Draft Theory: “You can draft running backs late, because they’re so easy to find and the position translates to easily from college to the NFL.”
Because of how the NFL has changed, we can no longer simply consider the first man on the depth chart to be a starting running back, and refer to the players behind him merely as “Depth”. As the platooning method becomes more and more common, we need to look at more than one running back playing a major role in a team’s success.
As a result, for the purpose of this study, if a team’s leading rusher accumulated fewer than 62.5% of the team’s total yards on the ground, then the top two rushers on the team will be considered.
Felix Jones – 685 Yards, 5.9 Average
Chris Johnson* – 2006 Yards, 5.6 Average
DeAngelo Williams – 1117 Yards, 5.2 Average
Jonathan Stewart – 1133 Yards, 5.1 Average
Jason Campbell*** – 236 Yards, 5.1 Average
Willis McGahee – 544 Yards, 5.0 Average
Ricky Williams – 1121 Yards, 4.7 Average
Rashard Mendenhall – 1108 Yards, 4.6 Average
Beanie Wells – 793 Yards, 4.5 Average
Steven Jackson* – 1416 Yards, 4.4 Average
Adrian Peterson* – 1383 Yards, 4.4 Average
Ronnie Brown – 648 Yards, 4.4 Average
Thomas Jones – 1402 Yards, 4.2 Average
Cedric Benson – 1251 Yards, 4.2 Average
Cadillac Williams – 823 Yards, 3.9 Average
Laurence Maroney – 757 Yards, 3.9 Average
Knowshon Moreno – 947 Yards, 3.8 Average
Joseph Addai* – 828 Yards, 3.8 Average
Marshawn Lynch – 450 Yards, 3.8 Average
Julius Jones – 663 Yards, 3.7 Average
Jamal Lewis – 500 Yards, 3.5 Average
LaDanian Tomlinson – 730 Yards, 3.3 Average
Larry Johnson – 581 Yards, 3.3 Average
23 1st round picks
Kevin Faulk – 335 Yards, 5.4 Average
Ray Rice – 1339 Yards, 5.3 Average
Maurice Jones-Drew* – 1391 Yards, 4.5 Average
LeSean McCoy – 637 Yards, 4.1 Average
Maurice Morris – 384 Yards, 4.1 Average
Clinton Portis – 494 Yards, 4.0 Average
Matt Forte – 929 Yards, 3.6 Average
7 2nd round picks
Jamaal Charles – 1120 Yards, 5.9 Average
Shonn Greene – 540 Yards, 5.0 Average
Frank Gore* – 1120 Yards, 4.9 Average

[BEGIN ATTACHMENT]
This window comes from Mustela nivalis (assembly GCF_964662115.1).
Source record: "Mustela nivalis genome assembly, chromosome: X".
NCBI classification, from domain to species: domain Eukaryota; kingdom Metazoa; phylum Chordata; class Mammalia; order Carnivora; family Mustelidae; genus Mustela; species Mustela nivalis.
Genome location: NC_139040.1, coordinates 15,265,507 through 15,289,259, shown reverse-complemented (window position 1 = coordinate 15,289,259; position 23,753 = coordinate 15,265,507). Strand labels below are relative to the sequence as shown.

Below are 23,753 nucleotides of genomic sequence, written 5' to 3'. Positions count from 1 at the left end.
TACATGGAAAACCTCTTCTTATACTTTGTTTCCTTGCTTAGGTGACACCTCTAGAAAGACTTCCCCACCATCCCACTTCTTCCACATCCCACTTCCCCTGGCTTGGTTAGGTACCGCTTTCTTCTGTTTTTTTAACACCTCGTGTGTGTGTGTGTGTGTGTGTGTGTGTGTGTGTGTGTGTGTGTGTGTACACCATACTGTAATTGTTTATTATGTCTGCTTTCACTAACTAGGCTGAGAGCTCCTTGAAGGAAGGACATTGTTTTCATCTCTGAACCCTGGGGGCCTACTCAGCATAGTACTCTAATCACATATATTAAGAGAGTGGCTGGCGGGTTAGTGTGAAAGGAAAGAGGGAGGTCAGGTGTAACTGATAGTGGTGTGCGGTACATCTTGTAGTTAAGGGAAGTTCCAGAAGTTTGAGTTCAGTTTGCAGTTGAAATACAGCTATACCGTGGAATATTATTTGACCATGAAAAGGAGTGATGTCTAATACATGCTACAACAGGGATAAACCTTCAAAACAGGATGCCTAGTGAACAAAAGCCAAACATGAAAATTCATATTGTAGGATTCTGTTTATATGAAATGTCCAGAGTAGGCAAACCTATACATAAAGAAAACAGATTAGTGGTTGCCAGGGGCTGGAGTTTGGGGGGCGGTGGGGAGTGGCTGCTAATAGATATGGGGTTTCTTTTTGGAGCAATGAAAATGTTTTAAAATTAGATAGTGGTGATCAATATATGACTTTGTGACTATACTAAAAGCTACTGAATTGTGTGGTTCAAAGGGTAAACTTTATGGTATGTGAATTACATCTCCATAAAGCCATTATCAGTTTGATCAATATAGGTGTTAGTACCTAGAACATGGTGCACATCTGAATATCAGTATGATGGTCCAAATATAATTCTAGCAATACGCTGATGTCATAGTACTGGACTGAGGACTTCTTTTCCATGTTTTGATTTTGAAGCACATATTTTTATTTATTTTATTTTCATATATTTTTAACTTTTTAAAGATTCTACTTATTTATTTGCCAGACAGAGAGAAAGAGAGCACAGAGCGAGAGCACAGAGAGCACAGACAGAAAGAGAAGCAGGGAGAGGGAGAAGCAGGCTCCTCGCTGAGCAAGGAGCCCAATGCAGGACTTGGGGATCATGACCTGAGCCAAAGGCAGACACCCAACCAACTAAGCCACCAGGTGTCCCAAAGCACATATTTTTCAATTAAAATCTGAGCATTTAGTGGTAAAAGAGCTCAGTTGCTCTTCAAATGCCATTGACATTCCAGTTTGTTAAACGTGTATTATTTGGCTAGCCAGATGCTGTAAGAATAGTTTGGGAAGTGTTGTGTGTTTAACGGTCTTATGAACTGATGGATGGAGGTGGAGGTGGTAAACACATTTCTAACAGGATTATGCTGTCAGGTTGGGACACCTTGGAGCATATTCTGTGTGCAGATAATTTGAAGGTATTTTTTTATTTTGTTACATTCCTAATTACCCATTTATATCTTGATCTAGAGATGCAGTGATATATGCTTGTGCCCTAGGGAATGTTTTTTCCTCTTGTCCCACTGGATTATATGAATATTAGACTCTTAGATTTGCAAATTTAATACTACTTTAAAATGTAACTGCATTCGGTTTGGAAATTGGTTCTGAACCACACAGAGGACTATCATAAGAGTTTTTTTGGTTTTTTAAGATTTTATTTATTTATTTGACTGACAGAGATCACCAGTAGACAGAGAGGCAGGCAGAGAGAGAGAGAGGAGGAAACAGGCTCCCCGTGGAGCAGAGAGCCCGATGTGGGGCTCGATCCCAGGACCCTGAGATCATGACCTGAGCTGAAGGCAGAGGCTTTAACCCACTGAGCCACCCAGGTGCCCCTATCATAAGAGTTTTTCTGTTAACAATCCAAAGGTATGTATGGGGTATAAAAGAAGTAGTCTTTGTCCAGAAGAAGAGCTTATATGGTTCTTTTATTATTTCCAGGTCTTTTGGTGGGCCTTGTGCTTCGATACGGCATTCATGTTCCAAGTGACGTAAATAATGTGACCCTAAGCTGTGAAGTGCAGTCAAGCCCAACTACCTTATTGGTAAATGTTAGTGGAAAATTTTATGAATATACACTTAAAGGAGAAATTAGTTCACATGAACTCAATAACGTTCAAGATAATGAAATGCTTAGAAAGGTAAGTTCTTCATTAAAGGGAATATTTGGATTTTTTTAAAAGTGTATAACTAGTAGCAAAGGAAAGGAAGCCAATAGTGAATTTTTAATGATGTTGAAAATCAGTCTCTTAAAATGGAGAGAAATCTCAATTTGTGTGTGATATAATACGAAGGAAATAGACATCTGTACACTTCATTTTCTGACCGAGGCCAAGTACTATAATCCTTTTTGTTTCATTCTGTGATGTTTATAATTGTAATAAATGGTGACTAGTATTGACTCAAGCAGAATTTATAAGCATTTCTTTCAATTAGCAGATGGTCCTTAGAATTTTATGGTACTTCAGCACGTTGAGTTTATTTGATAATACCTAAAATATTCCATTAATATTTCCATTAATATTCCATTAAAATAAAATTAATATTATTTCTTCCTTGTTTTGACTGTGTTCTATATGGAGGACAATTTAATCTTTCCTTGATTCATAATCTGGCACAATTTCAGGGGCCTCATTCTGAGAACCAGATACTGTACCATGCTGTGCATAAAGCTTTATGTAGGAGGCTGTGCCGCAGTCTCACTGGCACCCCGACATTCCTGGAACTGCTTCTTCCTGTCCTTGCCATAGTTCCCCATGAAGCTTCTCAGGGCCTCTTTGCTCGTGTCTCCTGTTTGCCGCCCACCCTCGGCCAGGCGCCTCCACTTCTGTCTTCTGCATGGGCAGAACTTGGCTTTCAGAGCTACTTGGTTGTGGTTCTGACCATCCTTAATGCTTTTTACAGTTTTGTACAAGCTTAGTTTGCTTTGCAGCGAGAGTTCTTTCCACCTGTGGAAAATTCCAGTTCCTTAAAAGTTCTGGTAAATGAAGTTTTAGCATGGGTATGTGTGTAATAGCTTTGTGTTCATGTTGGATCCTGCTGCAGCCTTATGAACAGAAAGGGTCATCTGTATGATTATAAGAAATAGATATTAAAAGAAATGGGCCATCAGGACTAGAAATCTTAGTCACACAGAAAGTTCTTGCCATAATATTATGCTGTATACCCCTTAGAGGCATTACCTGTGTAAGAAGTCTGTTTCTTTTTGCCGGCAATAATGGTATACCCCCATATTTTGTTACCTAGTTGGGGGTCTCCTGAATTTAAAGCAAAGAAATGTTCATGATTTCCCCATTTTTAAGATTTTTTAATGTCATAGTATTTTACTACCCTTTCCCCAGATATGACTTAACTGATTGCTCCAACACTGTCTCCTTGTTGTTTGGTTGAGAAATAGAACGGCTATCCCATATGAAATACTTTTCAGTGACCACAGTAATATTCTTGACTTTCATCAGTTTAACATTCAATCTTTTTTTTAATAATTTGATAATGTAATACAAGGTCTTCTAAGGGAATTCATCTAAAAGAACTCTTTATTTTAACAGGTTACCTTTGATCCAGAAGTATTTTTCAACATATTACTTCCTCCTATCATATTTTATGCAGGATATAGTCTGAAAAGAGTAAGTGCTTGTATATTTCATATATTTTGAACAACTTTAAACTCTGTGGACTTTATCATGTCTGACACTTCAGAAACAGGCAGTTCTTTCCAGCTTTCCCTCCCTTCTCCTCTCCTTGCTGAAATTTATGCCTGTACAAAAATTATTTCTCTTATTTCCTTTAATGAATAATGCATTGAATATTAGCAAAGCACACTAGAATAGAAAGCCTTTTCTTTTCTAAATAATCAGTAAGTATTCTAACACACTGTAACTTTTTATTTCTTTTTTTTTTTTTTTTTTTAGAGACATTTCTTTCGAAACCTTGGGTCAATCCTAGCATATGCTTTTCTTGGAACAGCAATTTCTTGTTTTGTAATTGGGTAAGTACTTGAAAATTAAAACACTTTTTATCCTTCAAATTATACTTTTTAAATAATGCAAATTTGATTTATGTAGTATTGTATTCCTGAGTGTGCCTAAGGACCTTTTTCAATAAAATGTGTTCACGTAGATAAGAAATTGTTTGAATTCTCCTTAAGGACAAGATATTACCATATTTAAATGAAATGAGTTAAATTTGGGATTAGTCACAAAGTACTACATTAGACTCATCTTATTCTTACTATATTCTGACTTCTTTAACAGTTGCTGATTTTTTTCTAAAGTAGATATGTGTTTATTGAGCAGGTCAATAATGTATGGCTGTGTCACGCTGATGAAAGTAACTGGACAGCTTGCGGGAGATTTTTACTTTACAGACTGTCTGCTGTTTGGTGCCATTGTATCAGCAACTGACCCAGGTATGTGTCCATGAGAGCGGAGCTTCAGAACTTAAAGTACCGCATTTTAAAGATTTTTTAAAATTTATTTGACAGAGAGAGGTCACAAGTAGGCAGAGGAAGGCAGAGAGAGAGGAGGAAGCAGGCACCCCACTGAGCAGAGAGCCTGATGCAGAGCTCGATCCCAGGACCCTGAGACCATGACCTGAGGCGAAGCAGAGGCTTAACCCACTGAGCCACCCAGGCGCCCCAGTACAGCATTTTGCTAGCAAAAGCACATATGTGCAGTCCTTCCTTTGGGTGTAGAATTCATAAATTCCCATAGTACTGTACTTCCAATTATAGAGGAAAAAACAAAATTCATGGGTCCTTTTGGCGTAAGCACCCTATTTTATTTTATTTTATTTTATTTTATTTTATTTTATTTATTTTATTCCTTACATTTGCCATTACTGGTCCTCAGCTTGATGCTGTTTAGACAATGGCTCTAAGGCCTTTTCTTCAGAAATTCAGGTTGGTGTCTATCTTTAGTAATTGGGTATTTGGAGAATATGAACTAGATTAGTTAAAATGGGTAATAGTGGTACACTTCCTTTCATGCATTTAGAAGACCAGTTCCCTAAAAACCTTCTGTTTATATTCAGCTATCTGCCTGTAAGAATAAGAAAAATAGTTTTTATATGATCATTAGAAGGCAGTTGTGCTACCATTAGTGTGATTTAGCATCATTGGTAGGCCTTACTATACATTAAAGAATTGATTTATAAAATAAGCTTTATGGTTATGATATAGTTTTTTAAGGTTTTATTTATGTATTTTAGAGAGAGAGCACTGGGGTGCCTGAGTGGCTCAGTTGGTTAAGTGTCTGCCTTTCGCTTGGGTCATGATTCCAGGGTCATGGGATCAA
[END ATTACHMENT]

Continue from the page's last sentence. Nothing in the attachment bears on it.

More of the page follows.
Ryan Moats – 390 Yards, 3.9 Average
Justin Fargas – 491 Yards, 3.8 Average
Kevin Smith – 747 Yards, 3.4 Average
Steve Slaton – 437 Yards, 3.3 Average
6 3rd round picks
Corell Buckhalter – 642 Yards, 5.4 Average
Michael Turner – 871 Yards, 4.9 Average
Michael Bush – 589 Yards, 4.8 Average
Marion Barber – 932 Yards, 4.4 Average
Brandon Jacobs – 835 yards, 3.7 Average
Darren Sproles – 343 Yards, 3.7 Average
7 4th round picks
Jerome Harrison – 862 Yards, 4.4 Average
Tim Hightower – 598 Yards, 4.2 Average
2 5th round picks
Bernard Scott – 321 Yards, 4.3 Average
1 6th round pick
Justin Forsett – 619 Yards, 5.4 Average
Ahmad Bradshaw – 778 Yards, 4.8 Average
Jason Snelling – 613 Yards, 4.3 Average
Derrick Ward – 409 Yards, 3.6 Average
4 7th round picks
Kahlil Bell – 220 Yards, 5.5 Average
Pierre Thomas – 793 Yards, 5.4 Average
Fred Jackson – 1062 Yards, 4.5 Average
Leonard Weaver** – 323 Yards, 4.6 Average
Ryan Grant* – 1253 Yards, 4.4 Average
Willie Parker – 389 Yards, 4.0 Average
Mike Bell – 654 Yards, 3.8 Average
* – Met the team criteria for being the sole main runner
** – Leonard Weaver is in fact, a fullback
*** – Jason Campbell is in fact, a quarterback.
55 Qualifying players
- Leonard Weaver and Jason Campbell are not counted due to not being true runningbacks.
22 out of 55 players are 1st round draft picks (40%)
7 out of 55 players are 2nd round draft picks (12.7%)
7 out of 55 players are 3rd round draft picks (12.7%)
6 out of 55 players are 4th round draft picks (10.9%)
2 out of 55 players are 5th round draft picks (3.6%)
1 out of 55 players are 6th round draft picks (1.8%)
4 out of 55 players are 7th round draft picks (7.2%)
6 out of 55 players are undrafted (10.9%)
These numbers alone though, don’t show the whole story. Wouldn’t it matter if more running backs overall are drafted in the first round or not? For the purposes of this, we’ll look at the 2002-2009 drafts.
Tomlinson, Lewis, Ricky Williams, Thomas Jones all are removed from this part of the study, as all four were drafted before 2002, and thus have outlived the “Typical” expectations of a running back. Thus, there are only 18 1st round picks that will be considered.
18/24 1st round picks are contributors (66.7%)
7/16 2nd round picks are contributors (43.75%)
7/17 3rd round picks are contributors (41.2%)
6/25 4th round picks are contributors (24%)
2/10 5th round picks are contributors (20%)
1/20 6th round picks are contributors (5%)